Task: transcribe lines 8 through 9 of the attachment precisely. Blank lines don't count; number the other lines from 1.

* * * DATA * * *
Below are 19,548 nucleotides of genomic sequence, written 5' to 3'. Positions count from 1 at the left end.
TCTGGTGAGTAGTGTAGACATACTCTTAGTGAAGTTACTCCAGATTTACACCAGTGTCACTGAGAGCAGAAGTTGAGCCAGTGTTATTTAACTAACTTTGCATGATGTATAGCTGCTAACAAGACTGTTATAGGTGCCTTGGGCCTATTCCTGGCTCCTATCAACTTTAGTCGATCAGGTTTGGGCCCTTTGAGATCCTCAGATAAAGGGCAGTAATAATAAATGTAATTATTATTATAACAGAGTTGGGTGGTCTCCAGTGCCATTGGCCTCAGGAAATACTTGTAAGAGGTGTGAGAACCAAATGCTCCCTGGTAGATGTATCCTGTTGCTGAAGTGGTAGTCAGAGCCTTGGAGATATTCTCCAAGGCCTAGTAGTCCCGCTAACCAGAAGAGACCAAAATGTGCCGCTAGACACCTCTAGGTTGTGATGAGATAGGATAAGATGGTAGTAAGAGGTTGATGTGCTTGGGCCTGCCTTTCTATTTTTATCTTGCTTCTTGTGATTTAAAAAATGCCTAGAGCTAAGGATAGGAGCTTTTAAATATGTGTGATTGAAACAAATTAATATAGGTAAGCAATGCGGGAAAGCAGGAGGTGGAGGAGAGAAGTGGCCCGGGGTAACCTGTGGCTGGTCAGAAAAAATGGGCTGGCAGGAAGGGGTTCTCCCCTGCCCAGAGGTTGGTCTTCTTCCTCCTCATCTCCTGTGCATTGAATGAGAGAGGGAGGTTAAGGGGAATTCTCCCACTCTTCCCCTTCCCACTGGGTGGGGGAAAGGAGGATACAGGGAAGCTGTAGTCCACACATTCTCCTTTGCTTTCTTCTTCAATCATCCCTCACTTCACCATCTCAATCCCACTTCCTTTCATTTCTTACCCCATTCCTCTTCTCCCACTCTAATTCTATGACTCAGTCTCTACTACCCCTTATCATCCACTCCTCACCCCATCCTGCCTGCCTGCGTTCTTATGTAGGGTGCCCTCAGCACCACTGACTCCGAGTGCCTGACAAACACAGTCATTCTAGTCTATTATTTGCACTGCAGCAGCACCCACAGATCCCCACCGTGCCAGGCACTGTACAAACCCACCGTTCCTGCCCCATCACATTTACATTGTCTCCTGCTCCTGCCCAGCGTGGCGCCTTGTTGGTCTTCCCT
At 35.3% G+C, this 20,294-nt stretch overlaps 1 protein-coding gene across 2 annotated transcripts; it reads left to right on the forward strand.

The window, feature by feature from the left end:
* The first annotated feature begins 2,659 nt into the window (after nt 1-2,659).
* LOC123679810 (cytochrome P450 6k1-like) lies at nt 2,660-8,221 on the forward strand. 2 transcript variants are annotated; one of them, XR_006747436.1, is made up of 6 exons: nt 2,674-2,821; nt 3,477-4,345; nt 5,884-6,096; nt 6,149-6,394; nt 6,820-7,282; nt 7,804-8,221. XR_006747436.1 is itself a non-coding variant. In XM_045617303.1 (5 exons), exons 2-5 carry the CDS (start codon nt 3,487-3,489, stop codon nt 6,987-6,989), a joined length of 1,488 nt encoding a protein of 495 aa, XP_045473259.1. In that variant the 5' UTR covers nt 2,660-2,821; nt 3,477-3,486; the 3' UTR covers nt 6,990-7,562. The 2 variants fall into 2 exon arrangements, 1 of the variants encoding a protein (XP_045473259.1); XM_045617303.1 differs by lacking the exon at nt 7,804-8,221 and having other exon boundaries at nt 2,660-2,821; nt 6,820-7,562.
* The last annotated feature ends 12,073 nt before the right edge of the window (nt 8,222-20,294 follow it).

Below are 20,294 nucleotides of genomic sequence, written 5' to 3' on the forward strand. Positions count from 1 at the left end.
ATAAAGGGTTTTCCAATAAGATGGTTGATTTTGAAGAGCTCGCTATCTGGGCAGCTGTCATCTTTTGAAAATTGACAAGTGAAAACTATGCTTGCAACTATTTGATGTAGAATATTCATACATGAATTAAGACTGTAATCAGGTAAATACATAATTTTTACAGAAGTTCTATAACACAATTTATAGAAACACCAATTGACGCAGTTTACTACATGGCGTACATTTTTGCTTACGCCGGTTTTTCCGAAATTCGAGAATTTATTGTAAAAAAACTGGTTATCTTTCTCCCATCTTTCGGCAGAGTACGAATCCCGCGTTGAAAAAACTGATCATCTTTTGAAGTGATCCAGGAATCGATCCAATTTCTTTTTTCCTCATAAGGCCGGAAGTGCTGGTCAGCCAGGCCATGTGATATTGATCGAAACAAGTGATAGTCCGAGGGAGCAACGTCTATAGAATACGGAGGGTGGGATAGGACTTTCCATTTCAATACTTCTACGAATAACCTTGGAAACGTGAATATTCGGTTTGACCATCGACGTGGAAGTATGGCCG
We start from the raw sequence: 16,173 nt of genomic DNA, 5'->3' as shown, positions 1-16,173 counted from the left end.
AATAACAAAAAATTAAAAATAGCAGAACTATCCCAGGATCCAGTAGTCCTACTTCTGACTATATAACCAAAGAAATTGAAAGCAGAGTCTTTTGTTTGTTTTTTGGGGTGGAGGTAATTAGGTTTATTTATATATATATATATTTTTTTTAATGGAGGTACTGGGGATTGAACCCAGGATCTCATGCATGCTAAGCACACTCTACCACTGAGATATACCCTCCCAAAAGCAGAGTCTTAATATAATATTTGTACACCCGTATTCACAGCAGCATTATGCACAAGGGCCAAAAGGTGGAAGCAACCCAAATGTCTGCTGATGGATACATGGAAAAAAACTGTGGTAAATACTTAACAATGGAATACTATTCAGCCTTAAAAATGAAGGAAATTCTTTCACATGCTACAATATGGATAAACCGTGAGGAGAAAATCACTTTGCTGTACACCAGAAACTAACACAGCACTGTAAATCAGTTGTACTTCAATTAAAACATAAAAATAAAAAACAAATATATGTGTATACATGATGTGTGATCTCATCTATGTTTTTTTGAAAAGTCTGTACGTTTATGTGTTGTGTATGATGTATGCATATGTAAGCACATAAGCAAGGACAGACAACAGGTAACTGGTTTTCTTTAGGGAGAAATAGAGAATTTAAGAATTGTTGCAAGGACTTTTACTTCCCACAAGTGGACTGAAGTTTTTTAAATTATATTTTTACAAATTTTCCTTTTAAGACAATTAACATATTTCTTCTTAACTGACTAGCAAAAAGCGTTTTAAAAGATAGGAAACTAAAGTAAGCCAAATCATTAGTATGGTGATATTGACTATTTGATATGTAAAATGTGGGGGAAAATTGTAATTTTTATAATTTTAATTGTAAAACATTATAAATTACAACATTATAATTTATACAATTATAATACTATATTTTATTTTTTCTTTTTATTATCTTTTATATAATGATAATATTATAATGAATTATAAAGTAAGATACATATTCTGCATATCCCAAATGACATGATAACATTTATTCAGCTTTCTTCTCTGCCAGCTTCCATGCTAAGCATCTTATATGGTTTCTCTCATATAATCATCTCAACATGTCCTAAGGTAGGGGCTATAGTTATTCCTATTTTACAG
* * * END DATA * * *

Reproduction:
Below are 20,294 nucleotides of genomic sequence, written 5' to 3' on the forward strand. Positions count from 1 at the left end.
ATAAAGGGTTTTCCAATAAGATGGTTGATTTTGAAGAGCTCGCTATCTGGGCAGCTGTCATCTTTTGAAAATTGACAAGTGAAAACTATGCTTGCAACTATTTGATGTAGAATATTCATACATGAATTAAGACTGTAATCAGGTAAATACATAATTTTTACAGAAGTTCTATAACACAATTTATAGAAACACCAATTGACGCAGTTTACTACATGGCGTACATTTTTGCTTACGCCGGTTTTTCCGAAATTCGAGAATTTATTGTAAAAAAACTGGTTATCTTTCTCCCATCTTTCGGCAGAGTACGAATCCCGCGTTGAAAAAACTGATCATCTTTTGAAGTGATCCAGGAATCGATCCAATTTCTTTTTTCCTCATAAGGCCGGAAGTGCTGGTCAGCCAGGCCATGTGATATTGATCGAAACAAGTGATAGTCCGAGGGAGCAACGTCTATAGAATACGGAGGGTGGGATAGGACTTTCCATTTCAATACTTCTACGAATAACCTTGGAAACGTGAATATTCGGTTTGACCATCGACGTGGAAGTATGGCCG